All attempts at progress are predicated on the idea of making life better for people. In the world of football, equipment and artificial surfaces have improved to the point some injuries are less common than in the past. However, new injuries crop up to replace previous ones.
There has been an increase in high ankle sprains among football players according to Illinois football trainer Nick Richey.
"Because the athletes are bigger, faster, stronger, and they're seeing more artificial surfaces, I think we're seeing an increase in the number of high ankle sprains."
Trainers and equipment people all over the country are looking for solutions, with only modest progress.
"There aren't many products, whether it's taping or bracing, that are going to prevent most of these, if it's going to happen, it's going to happen.
"What we try to do is work with our guys in the weight room on balance protocols, ankle strengthening exercises and flexibility in the lower body"
No one has developed a guaranteed solution to aid healing and return an athlete to playing condition in quick fashion.
"You ask 10 people in the country right now on management plans and return-to-play protocols for high ankle sprains, and you might get 10 different answers. There's no real great anecdotal evidence on what is right and what's not.
"You've got people who inject these and then put them in a cast. You've got people that put them in a cast. You have people who put them in a walking boot. You've got people who put them on crutches and walking boot or a cast for different periods of time.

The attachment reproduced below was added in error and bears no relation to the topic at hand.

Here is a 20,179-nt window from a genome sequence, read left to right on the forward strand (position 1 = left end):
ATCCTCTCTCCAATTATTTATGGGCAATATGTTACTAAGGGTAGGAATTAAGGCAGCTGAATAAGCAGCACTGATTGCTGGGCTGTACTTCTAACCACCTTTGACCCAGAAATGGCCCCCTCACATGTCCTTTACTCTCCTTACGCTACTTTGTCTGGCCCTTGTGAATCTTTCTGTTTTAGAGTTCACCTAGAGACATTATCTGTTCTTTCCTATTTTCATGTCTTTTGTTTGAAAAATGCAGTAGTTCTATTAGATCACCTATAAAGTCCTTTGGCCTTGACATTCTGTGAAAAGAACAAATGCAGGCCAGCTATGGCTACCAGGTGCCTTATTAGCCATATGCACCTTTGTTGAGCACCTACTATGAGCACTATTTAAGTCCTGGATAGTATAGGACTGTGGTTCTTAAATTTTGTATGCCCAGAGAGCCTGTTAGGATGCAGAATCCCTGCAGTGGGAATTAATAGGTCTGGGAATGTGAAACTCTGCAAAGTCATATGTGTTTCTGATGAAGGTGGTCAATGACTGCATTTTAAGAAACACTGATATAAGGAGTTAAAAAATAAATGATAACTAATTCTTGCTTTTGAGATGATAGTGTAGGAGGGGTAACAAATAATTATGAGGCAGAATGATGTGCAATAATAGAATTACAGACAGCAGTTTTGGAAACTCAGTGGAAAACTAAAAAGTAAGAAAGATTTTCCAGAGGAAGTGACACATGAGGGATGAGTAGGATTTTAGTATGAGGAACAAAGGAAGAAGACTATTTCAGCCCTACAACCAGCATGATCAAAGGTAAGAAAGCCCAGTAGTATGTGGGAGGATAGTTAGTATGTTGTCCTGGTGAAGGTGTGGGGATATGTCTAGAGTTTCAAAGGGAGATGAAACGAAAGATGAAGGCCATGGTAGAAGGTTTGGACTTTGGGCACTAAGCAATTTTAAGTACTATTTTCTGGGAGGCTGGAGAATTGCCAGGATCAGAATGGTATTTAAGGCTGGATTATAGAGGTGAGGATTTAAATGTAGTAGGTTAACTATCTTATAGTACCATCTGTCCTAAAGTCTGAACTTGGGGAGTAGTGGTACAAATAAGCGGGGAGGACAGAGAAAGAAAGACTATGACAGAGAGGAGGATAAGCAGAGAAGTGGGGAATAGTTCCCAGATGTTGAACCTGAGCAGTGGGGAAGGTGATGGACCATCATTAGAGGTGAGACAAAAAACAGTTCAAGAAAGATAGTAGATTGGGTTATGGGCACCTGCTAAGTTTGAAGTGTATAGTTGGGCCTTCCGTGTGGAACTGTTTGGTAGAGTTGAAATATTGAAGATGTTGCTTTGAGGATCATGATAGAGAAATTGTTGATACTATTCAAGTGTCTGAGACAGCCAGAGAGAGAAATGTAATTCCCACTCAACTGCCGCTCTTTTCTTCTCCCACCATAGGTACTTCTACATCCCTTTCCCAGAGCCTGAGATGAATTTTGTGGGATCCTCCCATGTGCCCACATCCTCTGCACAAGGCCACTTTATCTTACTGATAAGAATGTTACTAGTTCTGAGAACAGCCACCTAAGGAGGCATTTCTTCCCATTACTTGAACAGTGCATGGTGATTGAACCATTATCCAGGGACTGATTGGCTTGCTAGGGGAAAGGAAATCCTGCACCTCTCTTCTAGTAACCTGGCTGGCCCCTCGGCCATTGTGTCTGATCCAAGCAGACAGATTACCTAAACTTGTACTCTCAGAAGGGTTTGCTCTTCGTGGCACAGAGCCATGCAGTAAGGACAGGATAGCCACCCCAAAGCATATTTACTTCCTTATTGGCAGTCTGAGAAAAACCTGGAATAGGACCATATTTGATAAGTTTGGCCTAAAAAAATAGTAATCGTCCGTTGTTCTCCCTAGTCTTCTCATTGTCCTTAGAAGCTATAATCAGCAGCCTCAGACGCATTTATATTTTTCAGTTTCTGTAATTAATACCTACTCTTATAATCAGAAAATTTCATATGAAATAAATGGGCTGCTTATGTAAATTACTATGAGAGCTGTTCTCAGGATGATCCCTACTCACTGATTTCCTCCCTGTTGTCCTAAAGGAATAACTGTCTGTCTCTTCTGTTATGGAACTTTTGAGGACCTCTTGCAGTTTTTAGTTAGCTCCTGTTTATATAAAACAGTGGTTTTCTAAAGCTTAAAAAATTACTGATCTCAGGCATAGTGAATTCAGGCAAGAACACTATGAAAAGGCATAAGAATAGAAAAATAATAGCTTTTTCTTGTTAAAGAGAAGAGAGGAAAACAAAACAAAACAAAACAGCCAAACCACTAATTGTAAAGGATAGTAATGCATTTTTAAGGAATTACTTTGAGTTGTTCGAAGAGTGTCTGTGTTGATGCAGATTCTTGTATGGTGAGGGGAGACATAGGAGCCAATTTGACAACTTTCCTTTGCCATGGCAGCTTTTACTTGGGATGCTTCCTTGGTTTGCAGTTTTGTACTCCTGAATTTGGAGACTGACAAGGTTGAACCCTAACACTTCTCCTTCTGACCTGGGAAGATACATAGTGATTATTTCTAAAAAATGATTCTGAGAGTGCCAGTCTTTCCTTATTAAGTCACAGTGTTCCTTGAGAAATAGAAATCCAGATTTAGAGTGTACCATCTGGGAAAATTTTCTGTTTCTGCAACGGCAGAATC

"And then you follow that up with a progression of return to activity. And a progression from activity to a return to full participation. We've tried several different combinations of those things."
Richey has now developed general guidelines for dealing with high ankle sprains.
"Realistically, we have our own standards now, from time of injury to return to play, depending on the degree of severity of the high ankle sprain. It's just not one of those things that has a simple fix to it. It's not one of those things guys are coming back really quick from.
"With the amount of running and cutting these guys have to do, they have to be feeling 100% before they can return. Otherwise the confidence isn't there, the ability isn't there, and the likelihood of them getting reinjured is there. That doesn't serve anybody.
"I get them to the point where I make the recommendation to the doctor, and then the doctor makes the final call. The coaches abide by that decision."
All health care professionals are dependent on accurate information from their patients. Many football players are good at playing through pain, making a proper diagnosis and treatment regimen more difficult.
"I think that's something that's gone on ever since football's been played. For the most part, our guys are all pretty good. Even in Michael's (Hoomanuwanui) case, Michael was wonderful to work with. You could push Michael, you could tell he wanted to get better. He wanted to play, he wanted to practice and go do his thing.
"I think the first time Michael got hurt, he was out about a month. And then he reinjured it, and it was another three weeks before he played again.
"Unless you have a broken bone, a huge gash or something pointing in the wrong direction, it's hard to tell sometimes exactly what a guy is feeling. You can tell him what he should be feeling, what he's going to feel, what he should expect.
"We try to educate our kids as much as possible on what they're dealing with. But then we have to rely on them as a primary source of information, for whether we can progress them to the next level of activity."
Recurrent stress fractures and concussions are also becoming more prevalent in football. Richey discusses those issues in part five of this 8-part report.